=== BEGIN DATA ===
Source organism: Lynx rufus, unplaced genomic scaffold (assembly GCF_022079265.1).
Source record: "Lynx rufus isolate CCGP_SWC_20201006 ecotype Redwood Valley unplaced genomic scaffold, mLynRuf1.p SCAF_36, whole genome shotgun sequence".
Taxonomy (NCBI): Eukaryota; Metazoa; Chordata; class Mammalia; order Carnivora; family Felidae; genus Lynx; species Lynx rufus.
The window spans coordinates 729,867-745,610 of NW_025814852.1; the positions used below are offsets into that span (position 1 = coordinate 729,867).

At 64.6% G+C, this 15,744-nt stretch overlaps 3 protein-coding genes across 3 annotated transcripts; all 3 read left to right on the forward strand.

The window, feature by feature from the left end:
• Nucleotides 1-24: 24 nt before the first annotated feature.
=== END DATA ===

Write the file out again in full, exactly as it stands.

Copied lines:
Source organism: Lynx rufus, unplaced genomic scaffold (assembly GCF_022079265.1).
Source record: "Lynx rufus isolate CCGP_SWC_20201006 ecotype Redwood Valley unplaced genomic scaffold, mLynRuf1.p SCAF_36, whole genome shotgun sequence".
Taxonomy (NCBI): Eukaryota; Metazoa; Chordata; class Mammalia; order Carnivora; family Felidae; genus Lynx; species Lynx rufus.
The window spans coordinates 729,867-745,610 of NW_025814852.1; the positions used below are offsets into that span (position 1 = coordinate 729,867).

At 64.6% G+C, this 15,744-nt stretch overlaps 3 protein-coding genes across 3 annotated transcripts; all 3 read left to right on the forward strand.

The window, feature by feature from the left end:
• Nucleotides 1-24: 24 nt before the first annotated feature.